Bad weather has hampered home construction activity in much the nation so far this year, and it’s also put a damper on the builder’s expectations, according a government data and a recent survey.
Due largely to unusually severe weather across much of the nation, housing starts fell 16 percent to a seasonally adjusted annual rate of 880,000 units in January, according to newly released figures from the U.S. Department of Housing and Urban Development and the U.S. Census Bureau.
Meanwhile, single-family permits, which are often a harbinger of future building ativity, posted a modest 1.3 percent decline to a seasonally adjusted annual pace of 602,000 units.
“Cold weather clearly put a chill on new home construction last month and this is also reflected in our latest builder confidence survey,” says Kevin Kelly, chairman of the National Association of Home Builders and a home builder and developer from Wilmington, Del. “Further, builders continue to face other obstacles, including rising materials prices and a lack of buildable lots and labor.”
In January, single-family housing starts posted a 15.9 percent decline to 573,000 units while multifamily production fell 16.3 percent to 307,000 units.
Regionally, single-family starts activity rose 10.7 percent in the West and 2 percent in the Northeast and fell 13.8 percent in the South and 60.3 percent in the Midwest.
“Though the decline in starts is largely weather related, it is worth noting that on the upside housing production for the fourth quarter was above 1 million for the first time since 2008 while single-family permits held relatively steady,” says NAHB Chief Economist David Crowe. “The less weather sensitive permits data suggests that our forecast for solid growth in single-family housing production in 2014 remains on track, as pent-up housing demand is unleashed.”
Overall permit activity fell 5.4 percent to 937,000 units in January. The decline was due primarily to a pullback in buildings with five units or more, where permits fell 13 percent to 309,000 units.
Regionally, overall permit issuance was down 10.3 percent in the Northeast and 26 percent in the West, but rose 8.6 percent in the Midwest and 3.4 percent in the South.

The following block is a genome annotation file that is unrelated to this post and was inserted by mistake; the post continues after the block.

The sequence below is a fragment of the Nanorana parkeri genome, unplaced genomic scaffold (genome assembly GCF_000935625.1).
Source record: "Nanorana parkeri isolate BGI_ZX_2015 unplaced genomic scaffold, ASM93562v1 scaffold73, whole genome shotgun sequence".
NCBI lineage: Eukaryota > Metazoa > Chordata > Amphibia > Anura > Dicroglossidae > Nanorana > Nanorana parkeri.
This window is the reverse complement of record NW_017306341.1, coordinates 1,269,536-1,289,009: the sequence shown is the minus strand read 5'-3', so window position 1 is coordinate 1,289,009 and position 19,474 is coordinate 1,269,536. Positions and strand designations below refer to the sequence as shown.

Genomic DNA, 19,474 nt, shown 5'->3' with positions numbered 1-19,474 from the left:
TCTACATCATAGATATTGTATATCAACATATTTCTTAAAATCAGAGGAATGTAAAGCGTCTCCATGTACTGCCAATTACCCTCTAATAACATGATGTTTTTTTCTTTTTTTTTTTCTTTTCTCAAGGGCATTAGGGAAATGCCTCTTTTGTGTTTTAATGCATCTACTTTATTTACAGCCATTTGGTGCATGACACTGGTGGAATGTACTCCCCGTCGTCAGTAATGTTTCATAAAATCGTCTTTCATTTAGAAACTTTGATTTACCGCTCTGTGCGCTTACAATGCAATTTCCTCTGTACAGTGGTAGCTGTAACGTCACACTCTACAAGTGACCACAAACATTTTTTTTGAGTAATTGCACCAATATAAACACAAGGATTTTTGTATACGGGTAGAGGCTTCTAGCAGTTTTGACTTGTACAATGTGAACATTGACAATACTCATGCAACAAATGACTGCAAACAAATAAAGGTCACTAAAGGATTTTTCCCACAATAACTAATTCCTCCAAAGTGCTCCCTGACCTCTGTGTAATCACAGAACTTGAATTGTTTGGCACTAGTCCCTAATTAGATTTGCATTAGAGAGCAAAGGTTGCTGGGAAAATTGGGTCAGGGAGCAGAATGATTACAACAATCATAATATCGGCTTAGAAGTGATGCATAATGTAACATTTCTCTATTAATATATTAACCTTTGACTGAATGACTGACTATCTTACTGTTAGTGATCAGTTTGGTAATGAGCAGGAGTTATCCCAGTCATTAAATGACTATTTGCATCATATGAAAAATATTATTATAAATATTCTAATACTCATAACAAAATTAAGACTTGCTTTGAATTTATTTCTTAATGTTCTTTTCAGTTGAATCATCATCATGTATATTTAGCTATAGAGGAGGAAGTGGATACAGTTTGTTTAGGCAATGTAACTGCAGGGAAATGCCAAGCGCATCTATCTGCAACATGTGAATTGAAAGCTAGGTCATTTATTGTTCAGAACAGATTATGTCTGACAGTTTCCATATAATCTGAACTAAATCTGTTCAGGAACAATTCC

Still, those weather conditions, along with continued concerns over the cost and availability of labor and lots, caused builder confidence in the market to fall.
The NAHB/Wells Fargo Housing Market Index (HMI) posted a 10-point drop, slipping to 46, according to the February report.
“Clearly, constraints on the supply chain for building materials, developed lots and skilled workers are making builders worry,” says Crowe, the NAHB economist. “The weather also hurt retail and auto sales, and this had a contributing effect on demand for new homes.”
Derived from a monthly survey that NAHB has been conducting for 25 years, the NAHB/Wells Fargo Housing Market Index gauges builder perceptions of current single-family home sales and sales expectations for the next six months.
Scores for each component are then used to calculate a seasonally adjusted index where any number over 50 indicates that more builders view conditions as good than poor.
All three of the major HMI components declined in February. The component gauging current sales conditions fell 11 points to 51, the component gauging sales expectations in the next six months declined six points to 54 and the component measuring buyer traffic dropped nine points to 31.
Looking at three-month moving averages for regional HMI scores, the West was unchanged at 63 in February while the Midwest registered a one-point decline to 57, the South registered a three-point decline to 53 and the Northeast posted a four-point decline to 38.
On a more positive note, FMI’s first quarter Nonresidential Construction Index came in at 64.9 points, showing a 7.5 point increase from the fourth quarter 2013 index, as well as a 6.8 point increase from the first quarter of last year. It’s also the highest NRCI score to date.
Industry consultant FMI says nearly half of panelists in the index survey expect construction to grow up to 5 percent this year.
Challenges remain, however, the report notes. Panelists cited several particular concerns this year: hiring talented people, finding profitable work and uncertainty about government decisions over the economy.
Highlights of the index, compared with the fourth quarter 2013 index:
- Overall economy: The number of panelists saying the overall economy is improving jumped 19.1 points to 79.8 points.
- Local markets improve, a gain of 15.4 points to 77.0 points.
- Those saying their backlog has improved now stand at 65.7 points. While an improvement over the last quarter, this is still lower than a year ago. The median backlog for panelists remains at nine months.